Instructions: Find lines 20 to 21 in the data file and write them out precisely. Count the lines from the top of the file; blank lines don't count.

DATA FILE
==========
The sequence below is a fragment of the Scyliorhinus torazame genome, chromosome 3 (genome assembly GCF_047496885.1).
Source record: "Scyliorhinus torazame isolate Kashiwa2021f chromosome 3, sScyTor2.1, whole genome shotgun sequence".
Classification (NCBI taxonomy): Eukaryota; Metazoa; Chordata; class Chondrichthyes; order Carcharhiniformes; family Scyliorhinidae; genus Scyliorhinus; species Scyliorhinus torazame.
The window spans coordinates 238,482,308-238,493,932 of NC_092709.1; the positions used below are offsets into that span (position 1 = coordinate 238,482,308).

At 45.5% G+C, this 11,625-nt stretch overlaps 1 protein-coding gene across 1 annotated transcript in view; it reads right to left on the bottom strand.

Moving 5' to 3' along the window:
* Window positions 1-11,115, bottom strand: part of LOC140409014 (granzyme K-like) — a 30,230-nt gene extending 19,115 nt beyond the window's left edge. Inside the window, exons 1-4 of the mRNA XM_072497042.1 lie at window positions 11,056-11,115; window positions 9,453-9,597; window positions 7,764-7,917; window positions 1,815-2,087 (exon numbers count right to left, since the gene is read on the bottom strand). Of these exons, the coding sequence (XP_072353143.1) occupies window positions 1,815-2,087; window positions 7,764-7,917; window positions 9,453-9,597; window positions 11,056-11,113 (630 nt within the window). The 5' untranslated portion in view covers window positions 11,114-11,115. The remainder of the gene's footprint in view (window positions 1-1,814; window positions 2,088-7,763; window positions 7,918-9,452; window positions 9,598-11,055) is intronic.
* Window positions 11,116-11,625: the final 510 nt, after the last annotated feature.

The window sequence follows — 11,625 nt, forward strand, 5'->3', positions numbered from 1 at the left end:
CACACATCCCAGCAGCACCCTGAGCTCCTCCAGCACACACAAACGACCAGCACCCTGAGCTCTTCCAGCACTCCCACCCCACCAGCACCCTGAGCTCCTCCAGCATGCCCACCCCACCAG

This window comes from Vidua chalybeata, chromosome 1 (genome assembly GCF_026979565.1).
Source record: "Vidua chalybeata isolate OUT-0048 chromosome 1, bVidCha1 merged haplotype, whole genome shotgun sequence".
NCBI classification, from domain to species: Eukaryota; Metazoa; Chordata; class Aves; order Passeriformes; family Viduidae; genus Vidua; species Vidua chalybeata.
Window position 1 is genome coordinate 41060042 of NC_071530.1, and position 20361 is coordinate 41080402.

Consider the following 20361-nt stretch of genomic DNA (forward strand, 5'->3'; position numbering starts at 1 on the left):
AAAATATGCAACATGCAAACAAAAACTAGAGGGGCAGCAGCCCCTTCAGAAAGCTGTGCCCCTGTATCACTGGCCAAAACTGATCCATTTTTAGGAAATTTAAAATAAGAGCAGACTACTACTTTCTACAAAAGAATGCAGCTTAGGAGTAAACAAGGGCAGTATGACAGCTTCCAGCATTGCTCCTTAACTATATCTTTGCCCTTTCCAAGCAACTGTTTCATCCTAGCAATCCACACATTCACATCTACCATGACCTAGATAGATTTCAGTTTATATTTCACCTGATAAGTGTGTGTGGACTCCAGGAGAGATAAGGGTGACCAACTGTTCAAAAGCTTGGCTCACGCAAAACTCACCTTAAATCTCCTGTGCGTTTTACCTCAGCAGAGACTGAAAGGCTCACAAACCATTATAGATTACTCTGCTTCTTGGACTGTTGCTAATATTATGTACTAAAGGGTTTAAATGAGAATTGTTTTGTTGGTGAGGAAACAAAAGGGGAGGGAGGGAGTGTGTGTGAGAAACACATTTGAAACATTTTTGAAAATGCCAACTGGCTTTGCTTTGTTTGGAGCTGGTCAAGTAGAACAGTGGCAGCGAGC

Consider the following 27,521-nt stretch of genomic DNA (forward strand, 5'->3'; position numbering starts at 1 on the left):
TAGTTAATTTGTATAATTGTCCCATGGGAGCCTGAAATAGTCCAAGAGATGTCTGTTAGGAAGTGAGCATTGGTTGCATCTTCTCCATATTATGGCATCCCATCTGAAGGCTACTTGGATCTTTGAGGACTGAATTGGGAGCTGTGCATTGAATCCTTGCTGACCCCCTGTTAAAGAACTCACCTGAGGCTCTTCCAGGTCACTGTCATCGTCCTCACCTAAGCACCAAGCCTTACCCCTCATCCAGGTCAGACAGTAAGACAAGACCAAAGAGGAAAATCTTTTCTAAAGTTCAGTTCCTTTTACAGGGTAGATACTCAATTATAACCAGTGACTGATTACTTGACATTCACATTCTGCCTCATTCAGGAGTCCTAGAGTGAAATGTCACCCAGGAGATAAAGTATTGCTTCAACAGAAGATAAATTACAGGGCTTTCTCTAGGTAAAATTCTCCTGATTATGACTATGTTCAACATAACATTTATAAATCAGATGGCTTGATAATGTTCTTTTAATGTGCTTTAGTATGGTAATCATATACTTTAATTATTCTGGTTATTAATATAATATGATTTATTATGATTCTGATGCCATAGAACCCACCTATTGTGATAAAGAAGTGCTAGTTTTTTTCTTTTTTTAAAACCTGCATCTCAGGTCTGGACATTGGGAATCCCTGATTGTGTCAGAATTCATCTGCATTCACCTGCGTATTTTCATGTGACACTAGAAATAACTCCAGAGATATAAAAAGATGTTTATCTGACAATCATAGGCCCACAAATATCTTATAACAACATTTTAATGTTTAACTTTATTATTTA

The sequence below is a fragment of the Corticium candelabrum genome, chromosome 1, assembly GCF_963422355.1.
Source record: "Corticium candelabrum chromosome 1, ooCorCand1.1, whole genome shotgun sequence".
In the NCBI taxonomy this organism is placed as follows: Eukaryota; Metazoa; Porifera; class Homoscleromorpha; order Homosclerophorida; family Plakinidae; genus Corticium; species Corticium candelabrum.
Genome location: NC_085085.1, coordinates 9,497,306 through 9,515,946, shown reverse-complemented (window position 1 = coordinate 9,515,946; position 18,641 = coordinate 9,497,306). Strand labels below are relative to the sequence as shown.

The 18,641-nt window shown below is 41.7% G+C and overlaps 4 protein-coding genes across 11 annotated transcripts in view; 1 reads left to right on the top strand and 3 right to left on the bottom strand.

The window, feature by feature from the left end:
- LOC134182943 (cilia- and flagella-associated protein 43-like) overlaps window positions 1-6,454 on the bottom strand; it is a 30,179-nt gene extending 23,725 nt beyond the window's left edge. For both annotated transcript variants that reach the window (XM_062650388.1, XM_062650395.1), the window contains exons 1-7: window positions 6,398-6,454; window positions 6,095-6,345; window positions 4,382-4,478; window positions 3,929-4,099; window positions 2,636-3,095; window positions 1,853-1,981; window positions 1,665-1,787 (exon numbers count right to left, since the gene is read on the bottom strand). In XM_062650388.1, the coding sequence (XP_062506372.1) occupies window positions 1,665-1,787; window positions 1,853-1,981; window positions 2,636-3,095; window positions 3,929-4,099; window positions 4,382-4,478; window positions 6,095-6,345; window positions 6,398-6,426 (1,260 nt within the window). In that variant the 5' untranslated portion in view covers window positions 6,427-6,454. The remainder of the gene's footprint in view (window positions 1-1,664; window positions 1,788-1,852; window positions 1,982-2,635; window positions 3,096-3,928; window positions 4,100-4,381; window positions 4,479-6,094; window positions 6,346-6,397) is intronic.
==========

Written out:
Source record: "Corticium candelabrum chromosome 1, ooCorCand1.1, whole genome shotgun sequence".
In the NCBI taxonomy this organism is placed as follows: Eukaryota; Metazoa; Porifera; class Homoscleromorpha; order Homosclerophorida; family Plakinidae; genus Corticium; species Corticium candelabrum.